Zoom buys Keybase to address Privacy and Security concerns on its Platform

By Backend Office, Desk Reporter
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    Zoom Video Communications Inc has pushed forward towards buying secure messaging startup Keybase in its effort to revamp its security.

    The company, which has endured anger for neglecting to reveal that its service was not fully end-to-end encrypted said it intended to develop tools that will give more controls to meeting hosts and allow users to securely join a meeting and submit them to an external review.

    Zoom which had been the big beneficiaries of coronavirus lockdowns, with millions of workers and students using its video platform as they work and study from home, said here it had bought Keybase, a secure messaging and file-sharing service, for an undisclosed price as it explores engineering expertise to deliver more sturdy encryption for its conferencing platform.

    Zoom said it was preparing a draft design of its encryption policy to be released on May 22, when it plans to host discussions with cryptographic experts and customers and integrate feedback into a final design before rolling the feature out to users.

    “We are also investigating mechanisms that would allow enterprise users to provide additional levels of authentication”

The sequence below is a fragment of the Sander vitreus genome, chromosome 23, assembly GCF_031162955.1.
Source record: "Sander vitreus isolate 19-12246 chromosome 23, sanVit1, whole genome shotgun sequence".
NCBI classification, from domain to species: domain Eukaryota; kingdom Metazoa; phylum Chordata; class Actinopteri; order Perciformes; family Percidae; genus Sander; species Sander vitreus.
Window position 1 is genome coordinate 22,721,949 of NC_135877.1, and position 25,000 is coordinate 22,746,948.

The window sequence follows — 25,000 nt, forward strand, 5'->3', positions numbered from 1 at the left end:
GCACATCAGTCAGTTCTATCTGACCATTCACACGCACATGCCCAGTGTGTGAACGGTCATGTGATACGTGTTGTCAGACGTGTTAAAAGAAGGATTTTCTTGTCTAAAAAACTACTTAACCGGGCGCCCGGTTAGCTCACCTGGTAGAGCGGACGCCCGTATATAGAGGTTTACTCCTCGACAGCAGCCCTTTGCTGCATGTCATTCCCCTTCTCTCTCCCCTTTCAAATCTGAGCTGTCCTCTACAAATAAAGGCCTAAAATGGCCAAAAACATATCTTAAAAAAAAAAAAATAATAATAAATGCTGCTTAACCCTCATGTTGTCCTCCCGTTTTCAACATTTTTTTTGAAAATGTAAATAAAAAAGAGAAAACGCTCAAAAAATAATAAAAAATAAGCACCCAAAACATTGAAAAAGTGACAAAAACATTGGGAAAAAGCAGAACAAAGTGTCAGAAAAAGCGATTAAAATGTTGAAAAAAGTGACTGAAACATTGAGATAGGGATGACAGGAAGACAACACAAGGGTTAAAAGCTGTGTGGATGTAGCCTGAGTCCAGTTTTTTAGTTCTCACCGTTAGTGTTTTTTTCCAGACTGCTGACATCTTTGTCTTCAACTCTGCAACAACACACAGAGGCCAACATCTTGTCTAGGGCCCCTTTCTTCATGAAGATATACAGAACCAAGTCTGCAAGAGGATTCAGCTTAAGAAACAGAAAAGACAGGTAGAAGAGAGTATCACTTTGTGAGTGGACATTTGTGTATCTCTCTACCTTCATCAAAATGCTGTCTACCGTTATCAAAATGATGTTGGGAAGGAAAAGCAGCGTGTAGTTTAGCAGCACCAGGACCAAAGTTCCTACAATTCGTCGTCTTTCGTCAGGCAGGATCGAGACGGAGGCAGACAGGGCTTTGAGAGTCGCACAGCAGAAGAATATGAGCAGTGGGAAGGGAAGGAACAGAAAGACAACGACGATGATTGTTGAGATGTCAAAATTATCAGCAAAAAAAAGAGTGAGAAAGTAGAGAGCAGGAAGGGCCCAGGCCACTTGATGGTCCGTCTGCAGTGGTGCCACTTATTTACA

Eric Yuan, CEO – Zoom

    Founded in 2014, Keybase here is an encrypted messaging platform that allows users to securely swap data and cryptographically verify one another’s identities on social media. But while Zoom has seen an extraordinary jump in users, now numbering 300 million participants a day, since the coronavirus crisis forced millions of people and students to work from home, security has an issue. Concerns about the security of Zoom’s platform have led companies including Elon Musk’s SpaceX and Sweden’s Ericsson to ban employees from using the platform. New York public schools had also restricted teachers and students from using the platform, though the ban was recently rescinded.

    Zoom’s security push is part of a 90-day plan that has included hiring former Facebook security chief Alex Stamos and other known industry figures while launching new versions of its software with better encryption. The campaign has generally won plaudits from security experts.

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